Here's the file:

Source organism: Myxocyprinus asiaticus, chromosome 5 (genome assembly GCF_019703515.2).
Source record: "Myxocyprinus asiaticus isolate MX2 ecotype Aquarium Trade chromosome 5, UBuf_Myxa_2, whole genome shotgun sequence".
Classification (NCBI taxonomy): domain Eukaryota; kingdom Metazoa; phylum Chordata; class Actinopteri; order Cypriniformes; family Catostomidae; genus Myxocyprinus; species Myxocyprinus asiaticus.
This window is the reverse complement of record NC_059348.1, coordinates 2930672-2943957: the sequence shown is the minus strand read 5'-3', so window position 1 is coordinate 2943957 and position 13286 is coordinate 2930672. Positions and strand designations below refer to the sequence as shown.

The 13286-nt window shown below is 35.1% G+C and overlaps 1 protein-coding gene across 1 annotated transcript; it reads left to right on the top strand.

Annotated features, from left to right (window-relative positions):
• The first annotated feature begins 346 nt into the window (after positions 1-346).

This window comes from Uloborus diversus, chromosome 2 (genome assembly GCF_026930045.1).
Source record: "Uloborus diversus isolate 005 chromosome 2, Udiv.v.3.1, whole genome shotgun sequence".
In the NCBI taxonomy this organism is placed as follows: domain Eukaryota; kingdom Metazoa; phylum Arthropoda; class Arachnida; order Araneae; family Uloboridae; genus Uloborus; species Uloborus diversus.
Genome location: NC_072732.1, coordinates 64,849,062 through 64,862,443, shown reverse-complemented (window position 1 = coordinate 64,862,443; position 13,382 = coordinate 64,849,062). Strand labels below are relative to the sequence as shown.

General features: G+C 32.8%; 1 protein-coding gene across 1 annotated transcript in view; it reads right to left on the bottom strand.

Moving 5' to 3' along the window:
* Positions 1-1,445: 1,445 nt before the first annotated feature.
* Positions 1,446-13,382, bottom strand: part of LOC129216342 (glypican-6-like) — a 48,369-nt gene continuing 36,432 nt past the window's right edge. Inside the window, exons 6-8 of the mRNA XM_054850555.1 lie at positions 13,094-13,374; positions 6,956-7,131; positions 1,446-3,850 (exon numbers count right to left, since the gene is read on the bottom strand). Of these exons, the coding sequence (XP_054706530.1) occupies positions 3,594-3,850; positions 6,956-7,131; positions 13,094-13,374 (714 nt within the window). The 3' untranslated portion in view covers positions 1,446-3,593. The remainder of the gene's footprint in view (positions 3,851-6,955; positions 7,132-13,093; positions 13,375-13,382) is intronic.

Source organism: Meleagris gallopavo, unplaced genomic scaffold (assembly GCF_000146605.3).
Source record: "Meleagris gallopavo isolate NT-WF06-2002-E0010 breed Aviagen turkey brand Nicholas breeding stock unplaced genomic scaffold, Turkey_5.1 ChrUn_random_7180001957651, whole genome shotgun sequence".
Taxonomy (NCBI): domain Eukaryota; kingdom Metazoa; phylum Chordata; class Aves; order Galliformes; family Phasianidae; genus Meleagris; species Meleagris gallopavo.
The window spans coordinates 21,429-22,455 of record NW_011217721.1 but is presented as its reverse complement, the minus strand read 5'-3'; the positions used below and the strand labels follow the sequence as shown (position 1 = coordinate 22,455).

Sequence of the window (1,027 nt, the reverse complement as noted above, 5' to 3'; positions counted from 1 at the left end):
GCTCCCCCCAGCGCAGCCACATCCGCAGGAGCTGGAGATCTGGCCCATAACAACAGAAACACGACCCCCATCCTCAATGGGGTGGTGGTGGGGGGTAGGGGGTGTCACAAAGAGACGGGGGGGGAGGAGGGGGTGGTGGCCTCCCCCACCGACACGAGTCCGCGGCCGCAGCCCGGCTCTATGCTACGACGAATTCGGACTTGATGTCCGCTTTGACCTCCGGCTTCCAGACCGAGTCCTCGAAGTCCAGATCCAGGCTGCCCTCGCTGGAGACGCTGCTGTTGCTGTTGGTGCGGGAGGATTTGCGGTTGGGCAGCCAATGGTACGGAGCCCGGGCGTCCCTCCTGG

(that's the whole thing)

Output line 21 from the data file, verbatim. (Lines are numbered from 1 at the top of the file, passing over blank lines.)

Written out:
GCTCCCCCCAGCGCAGCCACATCCGCAGGAGCTGGAGATCTGGCCCATAACAACAGAAACACGACCCCCATCCTCAATGGGGTGGTGGTGGGGGGTAGGGGGTGTCACAAAGAGACGGGGGGGGAGGAGGGGGTGGTGGCCTCCCCCACCGACACGAGTCCGCGGCCGCAGCCCGGCTCTATGCTACGACGAATTCGGACTTGATGTCCGCTTTGACCTCCGGCTTCCAGACCGAGTCCTCGAAGTCCAGATCCAGGCTGCCCTCGCTGGAGACGCTGCTGTTGCTGTTGGTGCGGGAGGATTTGCGGTTGGGCAGCCAATGGTACGGAGCCCGGGCGTCCCTCCTGG